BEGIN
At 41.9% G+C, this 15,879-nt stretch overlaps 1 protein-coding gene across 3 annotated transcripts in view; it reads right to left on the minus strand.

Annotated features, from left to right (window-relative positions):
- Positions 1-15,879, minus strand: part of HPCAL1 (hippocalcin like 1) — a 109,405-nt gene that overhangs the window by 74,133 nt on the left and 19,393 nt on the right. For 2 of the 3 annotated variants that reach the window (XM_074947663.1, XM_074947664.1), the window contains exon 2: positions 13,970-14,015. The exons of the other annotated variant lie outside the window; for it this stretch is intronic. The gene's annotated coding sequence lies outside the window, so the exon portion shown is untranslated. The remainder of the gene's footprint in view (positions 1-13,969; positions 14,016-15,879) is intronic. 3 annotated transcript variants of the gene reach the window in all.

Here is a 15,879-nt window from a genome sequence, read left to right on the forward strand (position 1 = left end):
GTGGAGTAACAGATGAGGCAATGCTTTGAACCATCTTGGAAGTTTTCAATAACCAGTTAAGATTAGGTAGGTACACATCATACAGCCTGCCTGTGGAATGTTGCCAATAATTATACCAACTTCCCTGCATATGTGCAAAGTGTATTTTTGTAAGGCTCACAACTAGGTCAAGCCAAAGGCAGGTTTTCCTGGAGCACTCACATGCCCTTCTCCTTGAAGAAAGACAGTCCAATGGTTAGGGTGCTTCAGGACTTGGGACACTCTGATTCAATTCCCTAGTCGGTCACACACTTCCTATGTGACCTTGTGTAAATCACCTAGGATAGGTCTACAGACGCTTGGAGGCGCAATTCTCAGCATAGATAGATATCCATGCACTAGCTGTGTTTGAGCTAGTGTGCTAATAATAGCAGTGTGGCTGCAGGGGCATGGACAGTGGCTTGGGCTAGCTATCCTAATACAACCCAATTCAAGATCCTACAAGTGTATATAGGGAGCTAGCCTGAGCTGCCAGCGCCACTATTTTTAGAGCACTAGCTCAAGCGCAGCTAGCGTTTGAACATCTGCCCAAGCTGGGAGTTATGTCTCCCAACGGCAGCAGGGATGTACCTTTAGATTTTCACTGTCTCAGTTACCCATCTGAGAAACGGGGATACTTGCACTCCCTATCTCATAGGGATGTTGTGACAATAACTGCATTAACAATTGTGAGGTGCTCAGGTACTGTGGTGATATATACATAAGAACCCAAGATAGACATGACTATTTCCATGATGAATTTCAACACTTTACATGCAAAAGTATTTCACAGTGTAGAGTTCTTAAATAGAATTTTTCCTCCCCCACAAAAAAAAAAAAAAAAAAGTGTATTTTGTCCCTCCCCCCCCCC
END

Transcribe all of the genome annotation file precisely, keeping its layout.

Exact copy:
At 41.9% G+C, this 15,879-nt stretch overlaps 1 protein-coding gene across 3 annotated transcripts in view; it reads right to left on the minus strand.

Annotated features, from left to right (window-relative positions):
- Positions 1-15,879, minus strand: part of HPCAL1 (hippocalcin like 1) — a 109,405-nt gene that overhangs the window by 74,133 nt on the left and 19,393 nt on the right. For 2 of the 3 annotated variants that reach the window (XM_074947663.1, XM_074947664.1), the window contains exon 2: positions 13,970-14,015. The exons of the other annotated variant lie outside the window; for it this stretch is intronic. The gene's annotated coding sequence lies outside the window, so the exon portion shown is untranslated. The remainder of the gene's footprint in view (positions 1-13,969; positions 14,016-15,879) is intronic. 3 annotated transcript variants of the gene reach the window in all.

Here is a 15,879-nt window from a genome sequence, read left to right on the forward strand (position 1 = left end):
GTGGAGTAACAGATGAGGCAATGCTTTGAACCATCTTGGAAGTTTTCAATAACCAGTTAAGATTAGGTAGGTACACATCATACAGCCTGCCTGTGGAATGTTGCCAATAATTATACCAACTTCCCTGCATATGTGCAAAGTGTATTTTTGTAAGGCTCACAACTAGGTCAAGCCAAAGGCAGGTTTTCCTGGAGCACTCACATGCCCTTCTCCTTGAAGAAAGACAGTCCAATGGTTAGGGTGCTTCAGGACTTGGGACACTCTGATTCAATTCCCTAGTCGGTCACACACTTCCTATGTGACCTTGTGTAAATCACCTAGGATAGGTCTACAGACGCTTGGAGGCGCAATTCTCAGCATAGATAGATATCCATGCACTAGCTGTGTTTGAGCTAGTGTGCTAATAATAGCAGTGTGGCTGCAGGGGCATGGACAGTGGCTTGGGCTAGCTATCCTAATACAACCCAATTCAAGATCCTACAAGTGTATATAGGGAGCTAGCCTGAGCTGCCAGCGCCACTATTTTTAGAGCACTAGCTCAAGCGCAGCTAGCGTTTGAACATCTGCCCAAGCTGGGAGTTATGTCTCCCAACGGCAGCAGGGATGTACCTTTAGATTTTCACTGTCTCAGTTACCCATCTGAGAAACGGGGATACTTGCACTCCCTATCTCATAGGGATGTTGTGACAATAACTGCATTAACAATTGTGAGGTGCTCAGGTACTGTGGTGATATATACATAAGAACCCAAGATAGACATGACTATTTCCATGATGAATTTCAACACTTTACATGCAAAAGTATTTCACAGTGTAGAGTTCTTAAATAGAATTTTTCCTCCCCCACAAAAAAAAAAAAAAAAAAGTGTATTTTGTCCCTCCCCCCCCCC